We hold the same biblical ecclesiology; we’re just carrying out these doctrines in a different location. It is our sincere hope that if the Lord is calling you to plant, pastor, or simply join a biblical house church, whether domestic or international, whether civilly free or greatly persecuted, that our ministry is an encouragement and resource for your journey.

Bringing Church Home

Why Homes?

They’re Universal

Not all countries permit public church gatherings, and, in those more hostile nations, homes become an effective solution that has proven to produce an abundance of spiritual growth.

They’re Intimate

Meeting in homes forces groups to be small and deeply connected while also encouraging the sense of family that seems to be missing between Christians today.

They’re Simple

House gatherings alleviate the legalities of incorporation, reduce the risk of persecution (for those living in oppressive areas), and eliminate the financial weight of a church building, staff, and salaries.

Our Founding

Founded by Dale Partridge originally as a companion ministry of, Reformation Seminary is now a legal, graduate-level theological school aimed at equipping aspiring pastors to plant biblical house churches.

However, while this demand has expanded, Dale noticed that “house church” had become a tarnished term in the West as it was generally associated with free-spirited, anti-institutional, ungoverned, and even cultic gatherings of Christians.

Dale, out of a desire to fully understand the Scripture’s instructions for local church structure, began a decade-long journey of defining what he calls “biblical house church.” Through this season of study, he founded in 2018. was established as an effort to initiate the public discourse around the Bible’s doctrines regarding local Christian assembly (and more specifically house church assembly). Today, the ministry is focused on producing theologically sound content, resources, and tools to support house church communities around the globe., however, is not a theological denomination but rather an association of house churches operating within the historic evangelical church, confessions, and creeds.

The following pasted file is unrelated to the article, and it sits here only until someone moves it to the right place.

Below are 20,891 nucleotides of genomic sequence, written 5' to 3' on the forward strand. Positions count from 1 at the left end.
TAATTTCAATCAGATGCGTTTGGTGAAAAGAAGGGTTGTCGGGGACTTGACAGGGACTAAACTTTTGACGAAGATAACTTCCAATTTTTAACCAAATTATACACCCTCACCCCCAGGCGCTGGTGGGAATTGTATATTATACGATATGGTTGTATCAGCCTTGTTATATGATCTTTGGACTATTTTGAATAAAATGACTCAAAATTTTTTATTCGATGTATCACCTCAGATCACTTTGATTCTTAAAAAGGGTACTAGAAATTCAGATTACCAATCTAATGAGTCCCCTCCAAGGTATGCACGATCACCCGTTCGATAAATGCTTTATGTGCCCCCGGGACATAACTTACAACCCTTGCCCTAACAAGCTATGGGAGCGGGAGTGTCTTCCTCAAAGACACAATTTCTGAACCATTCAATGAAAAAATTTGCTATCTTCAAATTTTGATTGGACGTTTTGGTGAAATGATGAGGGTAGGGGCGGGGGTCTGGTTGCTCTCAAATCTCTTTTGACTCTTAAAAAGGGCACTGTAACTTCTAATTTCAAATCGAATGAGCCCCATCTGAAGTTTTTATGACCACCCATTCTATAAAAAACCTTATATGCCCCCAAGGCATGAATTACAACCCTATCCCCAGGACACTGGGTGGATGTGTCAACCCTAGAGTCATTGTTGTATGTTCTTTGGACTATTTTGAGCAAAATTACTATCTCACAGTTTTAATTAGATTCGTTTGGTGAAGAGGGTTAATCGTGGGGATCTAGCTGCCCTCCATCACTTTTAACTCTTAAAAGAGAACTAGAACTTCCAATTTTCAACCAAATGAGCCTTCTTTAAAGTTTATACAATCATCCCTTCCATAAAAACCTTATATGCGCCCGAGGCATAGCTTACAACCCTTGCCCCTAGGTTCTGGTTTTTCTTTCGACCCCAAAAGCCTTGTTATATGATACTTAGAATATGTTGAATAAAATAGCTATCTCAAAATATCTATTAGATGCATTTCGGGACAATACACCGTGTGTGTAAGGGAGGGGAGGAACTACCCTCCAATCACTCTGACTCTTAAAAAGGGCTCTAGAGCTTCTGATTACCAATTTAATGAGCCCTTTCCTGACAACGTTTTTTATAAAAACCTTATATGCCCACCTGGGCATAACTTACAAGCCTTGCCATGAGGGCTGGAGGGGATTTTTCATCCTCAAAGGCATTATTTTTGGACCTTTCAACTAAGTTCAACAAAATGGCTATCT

the birth of Reformation Seminary

In 2019, Dale Partridge along with the Reformation Seminary Theological Advisory Board wrote a living document titled House Church: The Doctrines, Convictions, and Liturgy of Biblical House Church. It has since been updated and revised in a book format under the title “How We Do House Church: The Biblical Doctrines and Convictions of Reformation Fellowship. It is from this ecclesiological position along with the 1689 L.B.C.F. that Reformation Seminary was born.

While still early in its ministry, the Reformation Seminary faculty is on a mission to train and equip biblically qualified servants of Christ who are marked by sound doctrine and Kingdom vision.

In the West, Kingdom vision is commonly associated with large buildings, countless programs, and a church culture that seems more tailored to entertaining visitors than edifying the saints.

As a school, however, we believe that multiplying churches that are small, connected, and culturally committed is a generally more fruitful approach to stationary churches that are large, crowded, and produce a community of transience.